After selling his dorm-room startup for millions and effectively retiring at the age of twenty-five, Alex Fife is eager for a new challenge. When he agrees to clean up an old PC as a favor, he never expects to find the adventure of a lifetime waiting for him inside the machine. But as he rummages through old emails, Alex stumbles upon a startling discovery: The previous owner, a shady antiques smuggler, had been trying to unload a mysterious object known as the Florentine on the black market. And with the dealer’s untimely passing, the Florentine is now unaccounted for and ripe for the taking. Alex dives headfirst into a hunt for the priceless object.

​What starts out as a seemingly innocuous pursuit quickly devolves into a nightmare when Alex discovers the true technological nature of the Florentine. Not just a lost treasure, it’s something far more insidious: a weapon that could bring the developed world to its knees. Alex races through subterranean grottos, freezing morgues, and hidden cellars in the dark underbelly of Los Angeles, desperate to find the Florentine before it falls into the wrong hands. Because if nefarious forces find it first, there’ll be nothing Alex—or anyone else—can do to prevent a catastrophic attack.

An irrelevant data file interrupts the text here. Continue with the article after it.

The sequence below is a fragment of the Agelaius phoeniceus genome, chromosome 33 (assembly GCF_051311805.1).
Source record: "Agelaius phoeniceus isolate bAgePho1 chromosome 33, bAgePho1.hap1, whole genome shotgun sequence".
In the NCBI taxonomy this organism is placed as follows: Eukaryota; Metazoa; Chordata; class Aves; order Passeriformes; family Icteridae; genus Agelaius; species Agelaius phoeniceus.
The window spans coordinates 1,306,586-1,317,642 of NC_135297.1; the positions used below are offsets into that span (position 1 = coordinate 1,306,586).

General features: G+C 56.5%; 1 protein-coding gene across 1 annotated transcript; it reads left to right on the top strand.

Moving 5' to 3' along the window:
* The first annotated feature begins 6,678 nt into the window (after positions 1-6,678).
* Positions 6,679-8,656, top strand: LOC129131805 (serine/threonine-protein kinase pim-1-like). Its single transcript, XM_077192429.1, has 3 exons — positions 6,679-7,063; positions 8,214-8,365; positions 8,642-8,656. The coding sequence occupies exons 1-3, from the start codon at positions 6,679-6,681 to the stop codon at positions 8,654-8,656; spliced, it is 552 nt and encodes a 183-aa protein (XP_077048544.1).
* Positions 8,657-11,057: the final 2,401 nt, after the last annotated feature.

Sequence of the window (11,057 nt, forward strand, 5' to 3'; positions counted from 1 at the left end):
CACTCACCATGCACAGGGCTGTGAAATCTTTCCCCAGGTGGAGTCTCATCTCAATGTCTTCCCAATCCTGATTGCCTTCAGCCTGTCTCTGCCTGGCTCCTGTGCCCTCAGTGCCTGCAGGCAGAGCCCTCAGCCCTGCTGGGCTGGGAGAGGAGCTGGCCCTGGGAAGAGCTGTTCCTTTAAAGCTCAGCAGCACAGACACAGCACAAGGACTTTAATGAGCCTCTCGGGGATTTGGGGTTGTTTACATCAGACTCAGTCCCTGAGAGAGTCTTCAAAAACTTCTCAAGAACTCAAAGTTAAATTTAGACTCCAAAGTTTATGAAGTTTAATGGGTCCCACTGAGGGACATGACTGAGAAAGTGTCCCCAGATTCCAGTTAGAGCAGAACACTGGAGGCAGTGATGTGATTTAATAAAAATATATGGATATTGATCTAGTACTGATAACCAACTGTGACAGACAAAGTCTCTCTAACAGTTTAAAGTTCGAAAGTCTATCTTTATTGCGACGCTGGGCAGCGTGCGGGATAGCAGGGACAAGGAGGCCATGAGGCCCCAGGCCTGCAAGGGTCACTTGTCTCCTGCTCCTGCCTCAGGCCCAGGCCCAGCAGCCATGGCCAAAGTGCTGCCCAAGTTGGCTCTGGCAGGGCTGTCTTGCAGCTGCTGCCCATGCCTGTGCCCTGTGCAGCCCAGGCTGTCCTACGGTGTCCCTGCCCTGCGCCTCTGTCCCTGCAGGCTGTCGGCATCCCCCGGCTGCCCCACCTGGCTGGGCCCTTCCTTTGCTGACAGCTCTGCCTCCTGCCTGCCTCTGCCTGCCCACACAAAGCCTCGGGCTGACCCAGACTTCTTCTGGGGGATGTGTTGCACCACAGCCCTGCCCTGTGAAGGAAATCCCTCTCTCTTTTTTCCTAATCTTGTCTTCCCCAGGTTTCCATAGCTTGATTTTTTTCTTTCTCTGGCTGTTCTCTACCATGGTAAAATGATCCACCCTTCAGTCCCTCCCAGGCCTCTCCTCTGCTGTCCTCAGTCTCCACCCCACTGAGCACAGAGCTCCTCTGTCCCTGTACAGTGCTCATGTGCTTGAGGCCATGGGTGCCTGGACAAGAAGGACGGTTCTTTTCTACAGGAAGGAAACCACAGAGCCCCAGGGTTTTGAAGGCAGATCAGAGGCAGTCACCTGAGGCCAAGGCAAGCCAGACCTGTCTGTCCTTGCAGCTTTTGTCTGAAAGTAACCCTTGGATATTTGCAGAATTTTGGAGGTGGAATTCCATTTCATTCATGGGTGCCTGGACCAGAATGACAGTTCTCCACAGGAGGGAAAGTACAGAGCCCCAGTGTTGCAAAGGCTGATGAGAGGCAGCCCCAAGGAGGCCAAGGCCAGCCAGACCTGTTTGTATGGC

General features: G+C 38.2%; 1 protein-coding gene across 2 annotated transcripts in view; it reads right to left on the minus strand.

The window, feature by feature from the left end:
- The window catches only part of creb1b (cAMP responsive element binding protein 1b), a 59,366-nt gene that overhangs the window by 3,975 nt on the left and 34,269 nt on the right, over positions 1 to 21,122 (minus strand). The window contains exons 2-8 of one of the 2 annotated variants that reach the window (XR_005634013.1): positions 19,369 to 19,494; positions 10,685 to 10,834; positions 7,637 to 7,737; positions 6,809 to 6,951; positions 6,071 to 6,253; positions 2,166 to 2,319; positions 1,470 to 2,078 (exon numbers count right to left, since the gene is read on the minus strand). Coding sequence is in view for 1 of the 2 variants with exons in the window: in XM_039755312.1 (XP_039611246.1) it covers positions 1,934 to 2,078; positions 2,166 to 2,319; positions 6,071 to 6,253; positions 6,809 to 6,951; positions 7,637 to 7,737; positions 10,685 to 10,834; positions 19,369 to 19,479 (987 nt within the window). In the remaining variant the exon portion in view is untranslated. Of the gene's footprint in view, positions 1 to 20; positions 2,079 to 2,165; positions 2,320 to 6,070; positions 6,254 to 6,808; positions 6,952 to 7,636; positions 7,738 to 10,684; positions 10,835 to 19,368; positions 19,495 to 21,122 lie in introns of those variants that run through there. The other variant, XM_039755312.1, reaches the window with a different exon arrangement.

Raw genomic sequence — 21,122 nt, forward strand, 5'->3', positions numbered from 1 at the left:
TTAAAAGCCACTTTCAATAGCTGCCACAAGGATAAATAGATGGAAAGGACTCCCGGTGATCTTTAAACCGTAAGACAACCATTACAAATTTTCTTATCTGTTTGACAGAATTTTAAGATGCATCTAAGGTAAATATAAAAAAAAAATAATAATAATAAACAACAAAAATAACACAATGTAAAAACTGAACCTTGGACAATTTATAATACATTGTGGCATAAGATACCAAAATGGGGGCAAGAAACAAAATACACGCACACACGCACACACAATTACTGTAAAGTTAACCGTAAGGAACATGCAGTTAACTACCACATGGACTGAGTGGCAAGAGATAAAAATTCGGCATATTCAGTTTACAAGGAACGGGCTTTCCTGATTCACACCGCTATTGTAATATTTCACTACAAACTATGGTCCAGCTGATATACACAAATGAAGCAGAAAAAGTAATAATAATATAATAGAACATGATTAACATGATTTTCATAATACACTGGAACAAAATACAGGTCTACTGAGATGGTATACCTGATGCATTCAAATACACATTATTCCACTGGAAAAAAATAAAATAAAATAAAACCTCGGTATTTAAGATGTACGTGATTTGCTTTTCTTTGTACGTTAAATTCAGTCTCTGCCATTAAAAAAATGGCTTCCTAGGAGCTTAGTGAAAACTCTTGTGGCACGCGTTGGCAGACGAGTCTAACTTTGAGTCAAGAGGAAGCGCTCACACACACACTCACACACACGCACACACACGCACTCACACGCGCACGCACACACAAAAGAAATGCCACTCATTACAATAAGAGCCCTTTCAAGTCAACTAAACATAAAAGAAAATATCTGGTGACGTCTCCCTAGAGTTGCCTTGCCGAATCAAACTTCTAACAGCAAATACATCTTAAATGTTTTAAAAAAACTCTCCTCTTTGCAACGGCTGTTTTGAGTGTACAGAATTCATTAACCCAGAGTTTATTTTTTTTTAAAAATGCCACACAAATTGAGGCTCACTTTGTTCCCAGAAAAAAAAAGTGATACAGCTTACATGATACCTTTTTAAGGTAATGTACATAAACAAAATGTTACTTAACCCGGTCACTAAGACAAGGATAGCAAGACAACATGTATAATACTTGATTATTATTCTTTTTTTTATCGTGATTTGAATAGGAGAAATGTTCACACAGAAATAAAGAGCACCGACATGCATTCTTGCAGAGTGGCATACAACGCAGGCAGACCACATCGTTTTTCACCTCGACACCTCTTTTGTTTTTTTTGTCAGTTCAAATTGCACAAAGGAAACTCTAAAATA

The author is donating all of his proceeds from sales of The Florentine Deception to charities to help underprivileged and low-income students.

1,620 books sold,  $8,173.00 donated as of December 31st (with $182 pending)!

Let's help him reach his goal of selling 2,000 books and donating $10,000!
Visit http://florentinedeception.weebly.com/charities.html to see the list of charities.

​Buy the audiobook:  Amazon  ~  Audible
Buy the book:   Amazon  ~  Barnes & Noble


Author's Bio:

Carey Nachenberg is Symantec Corporation's Chief Engineer and is considered one of the inventors of Norton AntiVirus. As Chief Engineer, Carey drives the technical strategy for all of Symantec's core security technologies and security content. He has led the design and development of Symantec's core antivirus, intrusion prevention and reputation-based security technologies; his work in these areas have garnered over eighty-five United States patents.